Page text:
There are many ways that speech therapists use pictures to encourage language. Often the speech therapist works with the behaviorist to develop a system that will provide reinforcers for the child. These reinforcers help the child to stay motivated during therapy. The behavioral therapy or Discrete Trials therapy is often used along with speech therapy.

“Discrete trial training is conducted using intensive drills of selected materials. A specific behavior is prompted or guided, and children receive reinforcement for proper responses. ” (What is Discrete Trial Training? This is a program that teaches a child with autism specific information in small units which are less distracting for the child. Because children with autism are so distractible or may want to obsess on spinning or other behaviors, the discrete trial helps them to focus on learning vocabulary, names of animals, math and pre reading skills. The occupational therapist is also important to the treatment of children with Autism. This therapist often uses sensory integration techniques to help the child with Autism develop self regulation.

Many of the children with autism have self stimulatory behaviors with are sometimes their way to regulate, their senses. These self stimulatory behaviors may not be as effective as the specific movement, vestibular, or deep pressure, proprioceptive, or sensory, touch and brushing that the occupational therapist uses. The parents of the child with autism are invited to observe what the therapist recommends, and then they can use many of the recommendations at home to help calm their child. Many children with autism are sensitive to loud noises, and are sometimes very sensitive to tags in the back of their shirts, or the seams on their socks.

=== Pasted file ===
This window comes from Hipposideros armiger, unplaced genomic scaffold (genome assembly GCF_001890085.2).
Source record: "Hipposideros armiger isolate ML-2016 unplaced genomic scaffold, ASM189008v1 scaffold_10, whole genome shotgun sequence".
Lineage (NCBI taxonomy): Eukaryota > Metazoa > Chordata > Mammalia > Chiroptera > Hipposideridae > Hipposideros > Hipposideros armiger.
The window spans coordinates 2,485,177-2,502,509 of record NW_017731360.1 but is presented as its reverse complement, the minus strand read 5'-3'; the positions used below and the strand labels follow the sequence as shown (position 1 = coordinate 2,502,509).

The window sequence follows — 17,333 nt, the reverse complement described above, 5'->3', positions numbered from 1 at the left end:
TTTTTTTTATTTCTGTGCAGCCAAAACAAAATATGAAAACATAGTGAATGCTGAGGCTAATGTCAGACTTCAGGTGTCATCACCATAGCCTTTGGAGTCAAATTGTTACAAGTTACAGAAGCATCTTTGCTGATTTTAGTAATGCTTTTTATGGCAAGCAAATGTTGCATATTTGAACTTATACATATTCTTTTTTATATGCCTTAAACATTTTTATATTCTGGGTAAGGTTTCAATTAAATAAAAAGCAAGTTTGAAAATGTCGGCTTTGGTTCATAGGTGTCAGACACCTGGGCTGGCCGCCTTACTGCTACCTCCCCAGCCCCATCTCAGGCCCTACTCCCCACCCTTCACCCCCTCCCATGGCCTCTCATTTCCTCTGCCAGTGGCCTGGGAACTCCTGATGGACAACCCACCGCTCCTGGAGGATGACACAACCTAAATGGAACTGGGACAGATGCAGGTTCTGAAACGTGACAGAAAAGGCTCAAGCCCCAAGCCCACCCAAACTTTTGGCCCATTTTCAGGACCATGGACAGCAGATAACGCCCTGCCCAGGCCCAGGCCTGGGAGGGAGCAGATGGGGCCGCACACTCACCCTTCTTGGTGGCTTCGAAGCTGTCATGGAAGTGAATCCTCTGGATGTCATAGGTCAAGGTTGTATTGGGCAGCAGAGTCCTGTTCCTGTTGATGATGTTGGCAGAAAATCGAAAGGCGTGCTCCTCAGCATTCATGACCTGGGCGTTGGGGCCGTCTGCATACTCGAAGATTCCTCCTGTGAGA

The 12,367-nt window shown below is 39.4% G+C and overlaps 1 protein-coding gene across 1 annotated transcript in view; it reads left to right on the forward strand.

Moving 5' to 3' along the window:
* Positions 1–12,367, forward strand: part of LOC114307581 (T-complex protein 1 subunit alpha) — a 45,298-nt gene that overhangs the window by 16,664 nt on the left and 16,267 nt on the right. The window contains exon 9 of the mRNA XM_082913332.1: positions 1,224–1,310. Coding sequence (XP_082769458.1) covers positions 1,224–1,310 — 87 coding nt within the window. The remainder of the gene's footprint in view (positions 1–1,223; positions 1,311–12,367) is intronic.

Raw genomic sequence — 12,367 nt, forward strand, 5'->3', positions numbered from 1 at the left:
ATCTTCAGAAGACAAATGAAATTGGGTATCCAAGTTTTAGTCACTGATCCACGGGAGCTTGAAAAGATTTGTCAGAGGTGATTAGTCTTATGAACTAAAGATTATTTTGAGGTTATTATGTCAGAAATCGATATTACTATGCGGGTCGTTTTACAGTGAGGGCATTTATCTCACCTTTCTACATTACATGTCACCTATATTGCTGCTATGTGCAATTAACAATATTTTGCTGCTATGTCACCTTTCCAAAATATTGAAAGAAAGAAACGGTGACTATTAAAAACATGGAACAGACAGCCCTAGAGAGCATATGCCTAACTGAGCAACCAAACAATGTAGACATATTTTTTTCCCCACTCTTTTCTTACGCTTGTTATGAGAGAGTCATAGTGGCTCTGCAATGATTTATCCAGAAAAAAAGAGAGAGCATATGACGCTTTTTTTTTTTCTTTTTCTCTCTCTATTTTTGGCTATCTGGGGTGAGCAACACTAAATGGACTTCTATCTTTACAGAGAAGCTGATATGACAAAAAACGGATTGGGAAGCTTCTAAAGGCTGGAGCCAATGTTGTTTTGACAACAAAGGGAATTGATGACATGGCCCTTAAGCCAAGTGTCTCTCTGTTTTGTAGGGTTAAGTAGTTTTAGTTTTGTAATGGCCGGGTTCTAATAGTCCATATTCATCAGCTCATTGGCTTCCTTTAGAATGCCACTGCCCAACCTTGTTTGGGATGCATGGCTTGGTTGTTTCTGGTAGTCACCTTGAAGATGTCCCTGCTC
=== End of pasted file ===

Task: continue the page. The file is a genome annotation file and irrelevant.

The book, “The Out of Sync Child” by Carol Stock Kranowitz, has many suggestions for children who are sensitive to noise, light, and touch. The research is clear that the first step is early intervention using a team approach early diagnosis and treatment specific to the individual child is the most helpful thing you can do. Although it takes patience and understanding (with the trial and error); with the numerous treatments available every child can be helped. The diagnosis is the first step, and when treatment is started early, the team approach is the beginning of optimal treatment for the child.